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Technically Speaking, July 2017

MTA becomes CMT ASSOCIATION

Beginning July 15th, after nearly 50 years of service to the financial industry, the Market Technicians Association is becoming the CMT Association and updating the organization’s brand. As members of the organization, we cannot thank you for creating this remarkable home for the advancement of technical analysis. Committed volunteers and engaged participants are the reason our discipline has the professional respect we enjoy today. As we strive to uphold the vision of our founders while adapting to the rapidly changing industry, we hope that you will help us extend the reach of the organization by sharing this news with your colleagues, clients, and professional contacts. The Association’s leadership including Board Members, founding members, and senior staff, recommended that members approve changing our organization’s name. Having carefully considered all implications of the legal name change, the leadership felt that it is imperative to rationalize the number of acronyms out in the industry. Pending approval by a vote of the Membership, you’ll see the new look and name anywhere we’re out in public, like our website, publications, digital webcasts, LinkedIn,

To view this content you must be an active member of the CMT Association.
Not a member? Join the CMT Association and unlock access to hundreds of hours of written and video technical analysis content, including the Journal of Technical Analysis and the Video Archives. Learn more about Membership here.

What's Inside...

NORTHERN CALIFORNIA MTA CHAPTER MEETING - JUNE 22, 2017, SAN FRANCISCO, CA

Steven Moffitt, PhD presented to an enthusiastic crowd during the meeting of the Northern California MTA chapter at the Le Meridien Hotel located in the heart of the San Francisco financial...

BUYING OUTPERFORMERS IS TOO LATE

by Mathew Verdouw, CMT, CFTe

Editor’s note: this paper was originally published in the Research section at Optuma.com. ABSTRACT: We are told two rules in finance: “buy low and sell high” and also “past performance is not...

THINK & TRADE LIKE A CHAMPION: THE SECRETS, RULES & BLUNT TRUTHS OF A STOCK MARKET WIZARD

by Mark Minervini & Michael Carr, CMT

“I have always said that trading triggers the same neurological impulses as going into the jungle unarmed and having a tiger rush out at you! The same adrenaline rush, the same pressure, elevated...

“MAYDAY!” CALL FOR EUR/USD?

by Howard Friend, CMT

Editor’s note: this analysis was originally prepared on May 1, 2017. Students of market price action, commonly known as market ‘technicians’ or sometimes more confusingly ‘technical...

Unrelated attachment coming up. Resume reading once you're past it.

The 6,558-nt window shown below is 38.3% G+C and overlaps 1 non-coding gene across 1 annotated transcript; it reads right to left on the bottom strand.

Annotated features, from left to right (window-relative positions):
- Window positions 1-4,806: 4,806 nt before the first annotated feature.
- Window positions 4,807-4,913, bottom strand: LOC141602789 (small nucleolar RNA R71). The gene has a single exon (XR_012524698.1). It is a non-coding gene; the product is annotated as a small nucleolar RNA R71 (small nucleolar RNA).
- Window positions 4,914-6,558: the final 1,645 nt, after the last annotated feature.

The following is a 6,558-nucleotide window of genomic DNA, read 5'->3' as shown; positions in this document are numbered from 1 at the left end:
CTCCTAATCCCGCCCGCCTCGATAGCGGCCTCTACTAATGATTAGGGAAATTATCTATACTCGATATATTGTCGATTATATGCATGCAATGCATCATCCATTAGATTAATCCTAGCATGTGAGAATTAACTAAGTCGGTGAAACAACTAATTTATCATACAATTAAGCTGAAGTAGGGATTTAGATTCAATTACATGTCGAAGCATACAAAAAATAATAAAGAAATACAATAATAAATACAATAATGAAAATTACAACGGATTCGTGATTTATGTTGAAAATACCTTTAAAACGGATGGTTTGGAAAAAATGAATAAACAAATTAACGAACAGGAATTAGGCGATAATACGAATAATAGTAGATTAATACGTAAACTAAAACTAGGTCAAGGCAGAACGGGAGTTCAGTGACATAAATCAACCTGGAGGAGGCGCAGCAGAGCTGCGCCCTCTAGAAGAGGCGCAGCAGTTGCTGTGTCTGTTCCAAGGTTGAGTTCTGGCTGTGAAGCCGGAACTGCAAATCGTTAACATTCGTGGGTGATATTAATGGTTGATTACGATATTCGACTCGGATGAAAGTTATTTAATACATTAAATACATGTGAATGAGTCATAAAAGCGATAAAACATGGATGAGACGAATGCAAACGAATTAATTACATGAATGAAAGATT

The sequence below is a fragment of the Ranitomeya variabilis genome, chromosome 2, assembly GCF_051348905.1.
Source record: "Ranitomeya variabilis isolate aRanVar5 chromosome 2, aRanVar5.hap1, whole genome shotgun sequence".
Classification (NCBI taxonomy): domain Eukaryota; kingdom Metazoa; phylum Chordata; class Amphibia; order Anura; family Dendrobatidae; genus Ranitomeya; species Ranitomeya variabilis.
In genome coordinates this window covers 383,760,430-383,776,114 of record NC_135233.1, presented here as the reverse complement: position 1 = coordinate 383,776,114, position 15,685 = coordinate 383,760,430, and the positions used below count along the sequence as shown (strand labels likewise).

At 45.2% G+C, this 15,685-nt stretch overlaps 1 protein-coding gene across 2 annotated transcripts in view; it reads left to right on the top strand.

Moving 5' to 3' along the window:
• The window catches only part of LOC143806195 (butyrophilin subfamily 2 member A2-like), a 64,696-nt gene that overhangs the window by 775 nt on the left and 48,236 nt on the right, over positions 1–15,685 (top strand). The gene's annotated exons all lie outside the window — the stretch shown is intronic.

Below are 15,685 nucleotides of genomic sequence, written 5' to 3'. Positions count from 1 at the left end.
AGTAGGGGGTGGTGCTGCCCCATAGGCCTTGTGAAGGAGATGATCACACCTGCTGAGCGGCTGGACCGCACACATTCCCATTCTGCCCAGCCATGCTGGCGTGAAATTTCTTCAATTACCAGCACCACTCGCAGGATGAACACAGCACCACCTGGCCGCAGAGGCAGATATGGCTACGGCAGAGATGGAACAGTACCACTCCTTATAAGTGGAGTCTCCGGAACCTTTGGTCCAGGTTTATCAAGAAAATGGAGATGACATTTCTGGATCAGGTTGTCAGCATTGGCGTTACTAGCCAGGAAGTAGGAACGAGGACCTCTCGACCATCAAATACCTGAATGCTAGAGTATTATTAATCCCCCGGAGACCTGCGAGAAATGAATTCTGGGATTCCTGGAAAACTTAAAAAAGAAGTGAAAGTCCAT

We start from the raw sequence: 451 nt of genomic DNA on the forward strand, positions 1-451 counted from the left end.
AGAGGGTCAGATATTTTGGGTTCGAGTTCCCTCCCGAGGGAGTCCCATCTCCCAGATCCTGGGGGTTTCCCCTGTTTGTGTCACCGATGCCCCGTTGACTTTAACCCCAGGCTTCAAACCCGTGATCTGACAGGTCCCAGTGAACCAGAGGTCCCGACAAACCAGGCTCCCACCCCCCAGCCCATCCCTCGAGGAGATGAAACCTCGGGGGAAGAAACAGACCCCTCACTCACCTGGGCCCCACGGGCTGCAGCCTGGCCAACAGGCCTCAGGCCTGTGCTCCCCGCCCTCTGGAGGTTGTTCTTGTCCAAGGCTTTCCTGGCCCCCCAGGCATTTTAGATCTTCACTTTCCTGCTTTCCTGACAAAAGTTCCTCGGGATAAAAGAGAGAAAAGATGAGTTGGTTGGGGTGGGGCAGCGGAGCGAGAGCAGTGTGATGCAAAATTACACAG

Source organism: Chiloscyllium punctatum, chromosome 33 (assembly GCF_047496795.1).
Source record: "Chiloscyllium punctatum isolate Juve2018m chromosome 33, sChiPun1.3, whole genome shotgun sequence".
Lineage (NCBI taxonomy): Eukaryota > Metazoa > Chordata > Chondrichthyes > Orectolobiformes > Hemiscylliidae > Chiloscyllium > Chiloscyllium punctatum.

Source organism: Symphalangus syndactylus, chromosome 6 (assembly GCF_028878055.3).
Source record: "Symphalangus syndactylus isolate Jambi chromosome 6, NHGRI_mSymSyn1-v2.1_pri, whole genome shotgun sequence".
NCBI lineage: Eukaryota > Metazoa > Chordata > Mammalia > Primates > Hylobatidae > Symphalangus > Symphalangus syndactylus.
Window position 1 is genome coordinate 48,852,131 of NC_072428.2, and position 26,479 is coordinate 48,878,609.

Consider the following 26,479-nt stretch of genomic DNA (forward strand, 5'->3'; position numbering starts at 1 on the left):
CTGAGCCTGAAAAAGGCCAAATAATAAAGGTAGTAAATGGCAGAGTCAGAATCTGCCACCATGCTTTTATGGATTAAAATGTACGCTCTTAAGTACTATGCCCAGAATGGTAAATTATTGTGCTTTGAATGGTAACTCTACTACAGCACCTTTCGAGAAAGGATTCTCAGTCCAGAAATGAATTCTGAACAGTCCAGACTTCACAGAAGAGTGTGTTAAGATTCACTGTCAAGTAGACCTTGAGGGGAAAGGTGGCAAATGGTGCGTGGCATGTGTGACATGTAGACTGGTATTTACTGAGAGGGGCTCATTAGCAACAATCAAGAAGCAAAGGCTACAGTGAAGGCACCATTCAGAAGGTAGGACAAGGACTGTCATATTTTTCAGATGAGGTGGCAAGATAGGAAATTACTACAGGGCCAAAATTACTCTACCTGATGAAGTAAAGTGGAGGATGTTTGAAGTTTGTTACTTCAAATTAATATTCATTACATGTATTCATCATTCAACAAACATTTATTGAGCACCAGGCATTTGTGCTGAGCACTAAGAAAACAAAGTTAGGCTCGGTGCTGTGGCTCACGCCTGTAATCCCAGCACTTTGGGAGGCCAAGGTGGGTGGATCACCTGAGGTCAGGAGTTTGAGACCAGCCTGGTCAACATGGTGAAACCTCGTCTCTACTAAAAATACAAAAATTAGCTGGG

EASY AND SUCCESSFUL MACROECONOMIC TIMING

by William Rafter

Editor’s note: This paper was originally published at MathInvest.com and is reprinted with permission. Abstract: When the economy takes a turn for the worse, employment declines, right? Well, not...

THE DIFFERENCE BETWEEN STATISTICS AND STRATEGY

by Charlie Bilello, CMT

Editor’s note: this article was originally published in the Pension Partners blog on June 1, 2017 and is reprinted with permission. Statement 1: the average year has between 3 and 4 corrections...

CHART OF THE MONTH

For additional perspective on the average drawdown the following chart is reposted from Pension Partners June Market Webinar. To sign up for Pension Partners’ free newsletter, click...

NORTHERN CALIFORNIA MTA CHAPTER MEETING - JUNE 22, 2017, SAN FRANCISCO, CA

NORTHERN CALIFORNIA MTA CHAPTER MEETING - JUNE 22, 2017, SAN FRANCISCO, CA

Steven Moffitt, PhD presented to an enthusiastic crowd during the meeting of the Northern California MTA chapter at the Le Meridien Hotel located in the heart of the San Francisco financial district. The meeting began when co-chair of the local chapter, Rick Leonhardt, CMT, provided an update about the MTA along with the recent changes and current growth of the CMT program. After this overview, another one of the chapter’s co-chairs, Rick Lehman, gave an introduction and bio of the event’s speaker.

Steven D. Moffitt holds a Ph.D. in Statistics, an MA in Mathematics and is currently an Adjunct Professor of Finance in the Stuart School of Business at the Illinois Institute of Technology. He has assisted in the development of an index arbitrage system for one of the largest index arbitrageurs

To view this content you must be an active member of the CMT Association.
Not a member? Join the CMT Association and unlock access to hundreds of hours of written and video technical analysis content, including the Journal of Technical Analysis and the Video Archives. Learn more about Membership here.

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BUYING OUTPERFORMERS IS TOO LATE

BUYING OUTPERFORMERS IS TOO LATE

Editor’s note: this paper was originally published in the Research section at Optuma.com.

ABSTRACT: We are told two rules in finance: “buy low and sell high” and also “past performance is not a guarantee of future returns”. Yet many advisers and investors will recommend the best performing securities based on that very assumption. This paper will show that to maximize returns, there has to be a different way to examine when a security should be bought. We do this by using the Relative Rotation Graphs (RRG) to test if absolute returns can be improved by responding the relative trend performance on the RRG charts. The paper will also explain the basic concepts behind the RRG and give the results from many tests.

INTRODUCTION

It’s a commonly used adage that investors should buy low and sell high. Everyone who is interested in the capital appreciation of their investments is trying to live by that

To view this content you must be an active member of the CMT Association.
Not a member? Join the CMT Association and unlock access to hundreds of hours of written and video technical analysis content, including the Journal of Technical Analysis and the Video Archives. Learn more about Membership here.

Contributor(s)

Mathew Verdouw

Mathew Verdouw, CMT, CFTe

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THINK & TRADE LIKE A CHAMPION: THE SECRETS, RULES & BLUNT TRUTHS OF A STOCK MARKET WIZARD

THINK & TRADE LIKE A CHAMPION: THE SECRETS, RULES & BLUNT TRUTHS OF A STOCK MARKET WIZARD